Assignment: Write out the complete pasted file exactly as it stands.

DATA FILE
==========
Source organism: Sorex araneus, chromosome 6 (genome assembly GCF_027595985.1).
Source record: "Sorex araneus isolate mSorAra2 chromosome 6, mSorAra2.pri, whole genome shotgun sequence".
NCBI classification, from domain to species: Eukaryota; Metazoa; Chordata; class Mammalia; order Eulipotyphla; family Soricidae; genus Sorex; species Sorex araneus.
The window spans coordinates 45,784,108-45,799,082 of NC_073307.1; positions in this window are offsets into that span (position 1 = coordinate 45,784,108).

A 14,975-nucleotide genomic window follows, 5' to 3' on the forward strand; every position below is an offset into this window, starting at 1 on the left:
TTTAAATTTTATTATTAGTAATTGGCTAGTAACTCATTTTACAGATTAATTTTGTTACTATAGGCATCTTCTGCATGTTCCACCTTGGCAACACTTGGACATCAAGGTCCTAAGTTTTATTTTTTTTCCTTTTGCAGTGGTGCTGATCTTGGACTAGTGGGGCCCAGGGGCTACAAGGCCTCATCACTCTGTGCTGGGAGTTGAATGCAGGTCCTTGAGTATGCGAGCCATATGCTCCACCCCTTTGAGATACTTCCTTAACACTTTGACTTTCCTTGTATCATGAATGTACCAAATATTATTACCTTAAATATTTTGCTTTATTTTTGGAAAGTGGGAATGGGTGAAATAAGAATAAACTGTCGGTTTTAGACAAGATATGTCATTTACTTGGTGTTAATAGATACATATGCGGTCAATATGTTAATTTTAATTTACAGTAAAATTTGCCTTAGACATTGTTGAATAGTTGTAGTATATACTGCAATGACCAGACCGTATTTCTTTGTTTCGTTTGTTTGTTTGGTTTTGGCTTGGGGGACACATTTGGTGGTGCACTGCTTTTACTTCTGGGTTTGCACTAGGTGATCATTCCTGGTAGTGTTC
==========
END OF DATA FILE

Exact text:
Source organism: Sorex araneus, chromosome 6 (genome assembly GCF_027595985.1).
Source record: "Sorex araneus isolate mSorAra2 chromosome 6, mSorAra2.pri, whole genome shotgun sequence".
NCBI classification, from domain to species: Eukaryota; Metazoa; Chordata; class Mammalia; order Eulipotyphla; family Soricidae; genus Sorex; species Sorex araneus.
The window spans coordinates 45,784,108-45,799,082 of NC_073307.1; positions in this window are offsets into that span (position 1 = coordinate 45,784,108).

A 14,975-nucleotide genomic window follows, 5' to 3' on the forward strand; every position below is an offset into this window, starting at 1 on the left:
TTTAAATTTTATTATTAGTAATTGGCTAGTAACTCATTTTACAGATTAATTTTGTTACTATAGGCATCTTCTGCATGTTCCACCTTGGCAACACTTGGACATCAAGGTCCTAAGTTTTATTTTTTTTCCTTTTGCAGTGGTGCTGATCTTGGACTAGTGGGGCCCAGGGGCTACAAGGCCTCATCACTCTGTGCTGGGAGTTGAATGCAGGTCCTTGAGTATGCGAGCCATATGCTCCACCCCTTTGAGATACTTCCTTAACACTTTGACTTTCCTTGTATCATGAATGTACCAAATATTATTACCTTAAATATTTTGCTTTATTTTTGGAAAGTGGGAATGGGTGAAATAAGAATAAACTGTCGGTTTTAGACAAGATATGTCATTTACTTGGTGTTAATAGATACATATGCGGTCAATATGTTAATTTTAATTTACAGTAAAATTTGCCTTAGACATTGTTGAATAGTTGTAGTATATACTGCAATGACCAGACCGTATTTCTTTGTTTCGTTTGTTTGTTTGGTTTTGGCTTGGGGGACACATTTGGTGGTGCACTGCTTTTACTTCTGGGTTTGCACTAGGTGATCATTCCTGGTAGTGTTC